What is Diabetes Mellitus

Diabetes Mellitus is an endocrine disorder where the pancreas does not or insufficiently produce insulin to regulate body glucose levels. A pregnant woman with diabetes mellitus may find difficulty controlling the balance between insulin and blood glucose levels to prevent hyperglycemia or hypoglycemia because so many changes are happening to the body during pregnancy. Both hyperglycemia and hypoglycemia are dangerous during pregnancy because they are threats to normal fetal growth.

What happens

Pregnant women tend to develop insulin resistance as pregnancy progresses. This phenomenon is thought to be caused by the presence of the hormone human placental lactogen and increased levels of estrogen, progesterone, cortisol, and catecholamines during pregnancy. The rate of insulin secretions is also increased and the fasting blood sugar level is lowered. The presence of placental insulinase helps maintain a normal pregnancy by breaking down insulin thus preventing blood glucose from falling to dangerous limits, despite the increased insulin secretion that occurs. A diabetic pregnant woman must increase her insulin dosage beginning on the 24th week of her pregnancy to prevent hyperglycemia. At the same time, the continued consumption of glucose by the fetus may lead to hypoglycemia for the mother between meals; this is most likely to occur overnight. She may become ketoacidotic from the breakdown of stored fat, which is likely to occur during the 2nd and 3rd trimesters. Diabetic womeqan are at risk to develop hydramnios, an increase in the amount of amniotic fluid, thought to be caused by hyperglycemia in the fetus that causes increased urine production. Amniocentesis may be required to corret the problem but this will expose the pregnant woman to risk of infection and possible preterm labor. This corrective measure is temporary because amniotic fluid is continually reproduced. If the woman has a pre-existing kidney disease, the risk of fetal growth restriction, asphyxia, still birth and maternal pregnancy-induced hypertension increases markedly.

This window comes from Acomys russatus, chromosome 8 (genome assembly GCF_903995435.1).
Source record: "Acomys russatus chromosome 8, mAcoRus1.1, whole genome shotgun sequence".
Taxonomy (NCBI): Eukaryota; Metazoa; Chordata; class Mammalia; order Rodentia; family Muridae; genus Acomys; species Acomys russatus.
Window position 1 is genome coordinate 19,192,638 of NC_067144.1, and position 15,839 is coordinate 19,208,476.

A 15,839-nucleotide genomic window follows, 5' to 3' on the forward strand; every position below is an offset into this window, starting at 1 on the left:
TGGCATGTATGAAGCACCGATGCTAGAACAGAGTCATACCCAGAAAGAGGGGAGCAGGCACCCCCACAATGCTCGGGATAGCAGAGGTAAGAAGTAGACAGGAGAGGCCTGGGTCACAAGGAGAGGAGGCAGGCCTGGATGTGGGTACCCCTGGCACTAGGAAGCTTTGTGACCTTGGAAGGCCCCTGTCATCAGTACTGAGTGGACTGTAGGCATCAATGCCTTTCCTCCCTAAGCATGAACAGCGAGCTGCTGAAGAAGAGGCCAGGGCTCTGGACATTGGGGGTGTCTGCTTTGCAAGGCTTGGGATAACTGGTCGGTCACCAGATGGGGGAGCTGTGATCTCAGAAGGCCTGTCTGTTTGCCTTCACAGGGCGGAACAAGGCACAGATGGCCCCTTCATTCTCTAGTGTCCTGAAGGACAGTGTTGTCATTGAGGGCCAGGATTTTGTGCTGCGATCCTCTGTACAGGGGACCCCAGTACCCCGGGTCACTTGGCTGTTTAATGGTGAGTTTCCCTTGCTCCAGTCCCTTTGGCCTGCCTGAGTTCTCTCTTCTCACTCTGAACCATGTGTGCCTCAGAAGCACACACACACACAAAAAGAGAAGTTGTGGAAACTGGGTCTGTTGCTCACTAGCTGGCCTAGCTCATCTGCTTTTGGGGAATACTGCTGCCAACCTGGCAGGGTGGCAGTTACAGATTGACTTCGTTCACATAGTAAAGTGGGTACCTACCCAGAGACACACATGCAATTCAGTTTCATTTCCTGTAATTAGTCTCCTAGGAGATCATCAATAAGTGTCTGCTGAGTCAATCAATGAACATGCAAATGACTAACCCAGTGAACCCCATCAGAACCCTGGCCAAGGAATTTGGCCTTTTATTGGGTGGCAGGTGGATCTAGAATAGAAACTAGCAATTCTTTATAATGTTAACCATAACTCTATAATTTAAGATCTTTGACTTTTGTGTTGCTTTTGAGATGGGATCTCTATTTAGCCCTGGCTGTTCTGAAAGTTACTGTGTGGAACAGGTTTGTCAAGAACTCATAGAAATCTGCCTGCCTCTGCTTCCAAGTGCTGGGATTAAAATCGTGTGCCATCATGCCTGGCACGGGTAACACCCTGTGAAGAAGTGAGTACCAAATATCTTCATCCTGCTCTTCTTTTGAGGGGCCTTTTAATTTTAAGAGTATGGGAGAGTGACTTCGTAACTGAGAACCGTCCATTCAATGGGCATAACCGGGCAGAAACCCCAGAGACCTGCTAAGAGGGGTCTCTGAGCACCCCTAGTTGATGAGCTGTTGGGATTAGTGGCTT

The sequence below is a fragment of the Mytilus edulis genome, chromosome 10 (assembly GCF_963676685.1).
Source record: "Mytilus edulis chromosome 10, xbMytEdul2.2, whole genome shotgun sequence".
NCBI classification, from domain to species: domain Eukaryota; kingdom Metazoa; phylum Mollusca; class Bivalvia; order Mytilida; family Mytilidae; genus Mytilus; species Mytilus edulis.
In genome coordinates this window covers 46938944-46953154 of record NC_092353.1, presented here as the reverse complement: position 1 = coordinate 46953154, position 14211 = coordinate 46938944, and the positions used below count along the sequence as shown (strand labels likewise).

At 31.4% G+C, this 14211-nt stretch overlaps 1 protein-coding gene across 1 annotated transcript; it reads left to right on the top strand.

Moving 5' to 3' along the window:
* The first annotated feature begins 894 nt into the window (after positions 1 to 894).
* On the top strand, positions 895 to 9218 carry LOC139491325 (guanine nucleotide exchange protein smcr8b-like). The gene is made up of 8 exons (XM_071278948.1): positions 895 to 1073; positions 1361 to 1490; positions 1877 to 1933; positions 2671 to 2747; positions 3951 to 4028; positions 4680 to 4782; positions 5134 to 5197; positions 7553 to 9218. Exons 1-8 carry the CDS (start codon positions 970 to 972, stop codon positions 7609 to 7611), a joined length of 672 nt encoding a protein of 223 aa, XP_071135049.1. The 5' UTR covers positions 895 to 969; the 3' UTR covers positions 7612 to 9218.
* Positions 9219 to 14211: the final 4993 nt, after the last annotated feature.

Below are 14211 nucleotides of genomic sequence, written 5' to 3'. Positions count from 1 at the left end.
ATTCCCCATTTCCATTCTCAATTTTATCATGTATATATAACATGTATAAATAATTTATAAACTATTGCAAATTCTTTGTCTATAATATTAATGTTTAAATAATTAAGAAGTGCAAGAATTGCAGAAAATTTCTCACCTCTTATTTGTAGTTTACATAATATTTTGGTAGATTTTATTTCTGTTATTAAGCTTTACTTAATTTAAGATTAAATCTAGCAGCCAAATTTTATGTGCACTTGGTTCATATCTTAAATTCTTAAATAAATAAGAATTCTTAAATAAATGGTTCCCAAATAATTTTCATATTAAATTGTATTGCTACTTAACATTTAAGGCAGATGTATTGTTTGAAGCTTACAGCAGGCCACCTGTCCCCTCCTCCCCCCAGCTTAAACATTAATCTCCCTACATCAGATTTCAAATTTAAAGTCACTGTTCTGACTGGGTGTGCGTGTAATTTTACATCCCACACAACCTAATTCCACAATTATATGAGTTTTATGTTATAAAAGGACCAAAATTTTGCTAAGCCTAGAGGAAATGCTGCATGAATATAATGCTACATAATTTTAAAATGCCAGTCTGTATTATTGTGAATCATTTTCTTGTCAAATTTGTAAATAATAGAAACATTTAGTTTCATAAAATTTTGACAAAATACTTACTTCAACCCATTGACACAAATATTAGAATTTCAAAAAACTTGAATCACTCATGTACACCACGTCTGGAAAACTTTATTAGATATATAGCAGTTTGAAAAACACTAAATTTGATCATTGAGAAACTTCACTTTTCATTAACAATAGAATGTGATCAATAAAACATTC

There is a high incidence of congenital anomaly such as caudal regression syndrome, spontaneous miscarriage and stillbirths in infants of women with diabetes mellitus.

Infants of diabetic women are five times more apt to have heart anomalies than others. Infants of women with poorly controlled diabetes tend to be large (more than 10 lbs) because the amount of insulin the fetus must produce to counteract the excessive amount of glucose the fetus' receives acts as a growth stimulant. The increased glucose adds to the fetus' subcutaneous fat deposit. A macrosomic infant is at risk to cephalopelvic disproportion, a condition that exposes the neonate to shoulder dystocia making it necessary for the mother to undergo caesarean section.

Signs and symptoms

A pregnant woman with diabetes may manifest the following symptoms: dizziness when hypoglycaemic, confusion if hyperglycaemic, thirst; glycosuria, polyuria on urinalysis; hyperglycemia on fasting blood sugar testing. The fetus that is large for gestational age is indicative of macrosomia; poor fetal heart tone variability and rate from poor tissue perfusion and hydramnios.

What to do

A diabetic woman planning to get pregnant must go to her obstetrician and get help in controlling hyperglycemia during the early weeks of pregnancy, when the tendency of congenital anomalies in the fetus is highest. A home test kit is useful to determine at the earliest time if she is pregnant so that the best insulin control program during pregnancy can be determined.


Source by Mayene Grim